Mackulak, T., J. Skubak, R. Grabic, J. Ryba, L. Birosova, G. Fedorova, V. Spalkova, and I. Bodik. “National Study of Illicit Drug Use in Slovakia Based on Wastewater Analysis.” Science of the Total Environment 494–95 (2014): 158–65. Analysis of “illicit drugs and their metabolites in wastewater from eight selected wastewater treatment plants (WWTPs) in Slovakia.” Estimates that “Slovakia has one of highest methamphetamine consumption rates in Europe,” that “amphetamine, ecstasy and cannabis consumption” during the period of the study were “comparable to that found in other European cities,” and “cocaine consumption was lower.” Also notes that different kinds of music festivals corresponded with different kinds of drugs; one kind of festival corresponds with a spike in ecstasy use and another corresponds with a spike in methamphetamine and cocaine use.
Lynn Taurah, Chris Chandler, and Geoff Sanders, “Depression, Impulsiveness, Sleep, and Memory in Past and Present Polydrug Users of 3,4-Methylenedioxymethamphetamine (MDMA, Ecstasy),” Psychopharmacology 231, no. 4 (2014): 737 – 751. Documents the persistent “record of impaired memory and clinically significant levels of depression, impulsiveness, and sleep disturbance” among “present ecstasy users” as well as among “past users after an abstinence of 4 or more years.” Concludes that “the prognosis for the current generation of ecstasy users is a major cause for concern.”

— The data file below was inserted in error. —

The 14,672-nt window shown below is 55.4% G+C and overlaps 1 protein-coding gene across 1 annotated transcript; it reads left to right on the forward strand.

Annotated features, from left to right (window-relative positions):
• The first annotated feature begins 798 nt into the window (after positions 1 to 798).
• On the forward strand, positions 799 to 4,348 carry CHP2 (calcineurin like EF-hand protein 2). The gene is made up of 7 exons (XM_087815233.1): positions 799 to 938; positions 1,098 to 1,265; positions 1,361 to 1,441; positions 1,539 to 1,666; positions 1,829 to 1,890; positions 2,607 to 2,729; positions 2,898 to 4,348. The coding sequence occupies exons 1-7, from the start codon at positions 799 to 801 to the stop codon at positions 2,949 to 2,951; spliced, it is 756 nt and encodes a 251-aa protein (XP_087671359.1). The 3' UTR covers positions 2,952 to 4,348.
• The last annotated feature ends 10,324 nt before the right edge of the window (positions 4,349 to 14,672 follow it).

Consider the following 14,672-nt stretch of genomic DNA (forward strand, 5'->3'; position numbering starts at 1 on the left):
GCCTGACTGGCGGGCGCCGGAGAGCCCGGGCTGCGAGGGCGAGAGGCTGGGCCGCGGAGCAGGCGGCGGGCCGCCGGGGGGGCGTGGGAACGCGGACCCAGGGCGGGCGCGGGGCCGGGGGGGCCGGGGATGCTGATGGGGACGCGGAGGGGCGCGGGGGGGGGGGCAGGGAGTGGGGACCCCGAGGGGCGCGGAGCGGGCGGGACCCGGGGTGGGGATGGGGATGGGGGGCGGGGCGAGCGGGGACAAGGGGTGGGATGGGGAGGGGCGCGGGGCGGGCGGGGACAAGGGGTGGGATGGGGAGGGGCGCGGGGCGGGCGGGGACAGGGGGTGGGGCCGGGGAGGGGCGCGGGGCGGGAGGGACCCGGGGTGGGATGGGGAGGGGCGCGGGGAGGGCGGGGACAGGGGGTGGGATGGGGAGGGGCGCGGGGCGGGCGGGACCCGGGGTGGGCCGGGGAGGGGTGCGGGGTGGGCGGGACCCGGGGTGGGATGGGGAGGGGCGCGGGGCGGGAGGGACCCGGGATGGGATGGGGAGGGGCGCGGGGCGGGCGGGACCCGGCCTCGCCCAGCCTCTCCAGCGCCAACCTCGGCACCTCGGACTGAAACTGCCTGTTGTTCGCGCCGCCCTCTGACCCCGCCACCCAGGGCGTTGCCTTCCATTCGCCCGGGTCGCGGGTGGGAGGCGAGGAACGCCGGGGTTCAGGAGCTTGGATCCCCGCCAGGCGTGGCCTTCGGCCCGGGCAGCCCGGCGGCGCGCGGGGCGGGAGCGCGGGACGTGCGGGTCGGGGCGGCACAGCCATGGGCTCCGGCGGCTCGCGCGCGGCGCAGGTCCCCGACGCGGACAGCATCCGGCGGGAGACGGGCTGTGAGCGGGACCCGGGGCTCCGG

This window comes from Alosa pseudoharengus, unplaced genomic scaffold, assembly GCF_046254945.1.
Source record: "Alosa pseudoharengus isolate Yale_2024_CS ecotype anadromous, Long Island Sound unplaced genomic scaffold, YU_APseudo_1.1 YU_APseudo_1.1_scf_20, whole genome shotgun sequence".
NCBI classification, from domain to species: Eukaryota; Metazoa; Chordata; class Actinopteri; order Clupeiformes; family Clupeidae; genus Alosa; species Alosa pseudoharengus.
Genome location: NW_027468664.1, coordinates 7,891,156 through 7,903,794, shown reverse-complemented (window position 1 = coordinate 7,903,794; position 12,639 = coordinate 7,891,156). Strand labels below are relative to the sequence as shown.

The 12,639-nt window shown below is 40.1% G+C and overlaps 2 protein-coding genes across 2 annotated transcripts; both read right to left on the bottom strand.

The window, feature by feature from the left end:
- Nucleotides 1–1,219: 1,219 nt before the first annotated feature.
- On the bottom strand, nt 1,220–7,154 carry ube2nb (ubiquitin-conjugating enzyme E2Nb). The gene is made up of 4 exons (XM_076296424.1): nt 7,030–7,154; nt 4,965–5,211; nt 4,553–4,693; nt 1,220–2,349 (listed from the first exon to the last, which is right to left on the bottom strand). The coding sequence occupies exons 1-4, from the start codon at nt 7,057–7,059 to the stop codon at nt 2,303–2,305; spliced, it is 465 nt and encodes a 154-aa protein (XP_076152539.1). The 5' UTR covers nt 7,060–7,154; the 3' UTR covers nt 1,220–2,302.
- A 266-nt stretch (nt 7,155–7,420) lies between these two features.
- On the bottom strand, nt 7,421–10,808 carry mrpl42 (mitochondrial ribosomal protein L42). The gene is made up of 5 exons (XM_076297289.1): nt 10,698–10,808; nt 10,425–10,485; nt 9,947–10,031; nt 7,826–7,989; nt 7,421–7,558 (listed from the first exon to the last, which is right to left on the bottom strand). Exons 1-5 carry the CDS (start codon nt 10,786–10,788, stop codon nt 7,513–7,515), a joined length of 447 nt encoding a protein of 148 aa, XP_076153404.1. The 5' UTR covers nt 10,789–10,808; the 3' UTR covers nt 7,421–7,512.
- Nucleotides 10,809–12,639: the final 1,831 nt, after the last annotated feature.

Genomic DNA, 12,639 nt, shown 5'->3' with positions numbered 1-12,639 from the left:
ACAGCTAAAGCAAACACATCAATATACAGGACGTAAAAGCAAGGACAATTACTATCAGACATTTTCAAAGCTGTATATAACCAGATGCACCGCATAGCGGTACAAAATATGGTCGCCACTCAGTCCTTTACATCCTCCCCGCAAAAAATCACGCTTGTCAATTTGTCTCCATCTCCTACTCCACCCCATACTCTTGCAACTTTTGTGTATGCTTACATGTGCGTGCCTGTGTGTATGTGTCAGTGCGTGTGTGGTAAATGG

A. Smirnov et al., “Young Adults’ Trajectories of Ecstasy Use: A Population Based Study,” Addictive Behaviors 38, no. 11 (2013): 2667–2674. Describes a recent study of Ecstasy users in Australia aged 19-23 years over 30 months. Concludes that “Intermediate and high-use trajectory membership was predicted by past Ecstasy consumption (>70 pills) and attendance at electronic/dance music events,” and “high-use trajectory members were unlikely to have used Ecstasy for more than 3 years and tended to report consistently positive subjective effects at baseline.”
Sharon Ling, “Trend Analysis on Drug-Related Deaths in Nova Scotia: A Study on Prescription and Illicit Drugs,” Canadian Journal of Addiction Medicine 4, no. 1 (February 2013): 11–17. Observes that the middle-aged are more likely than the young to die by illicit drug use or prescription, alcohol, or over-the-counter drug use. Urges “urges policymakers to make changes to the illicit drug centric and youth centric anti-drug strategy in Canada, to increase the focus on prescription drug abuse/misuse and to also target the middle-aged demographic.”
The Los Angeles Times explores how the drug ecstasy (MDMA), popular at LA raves (dance parties), harms. For more, see here.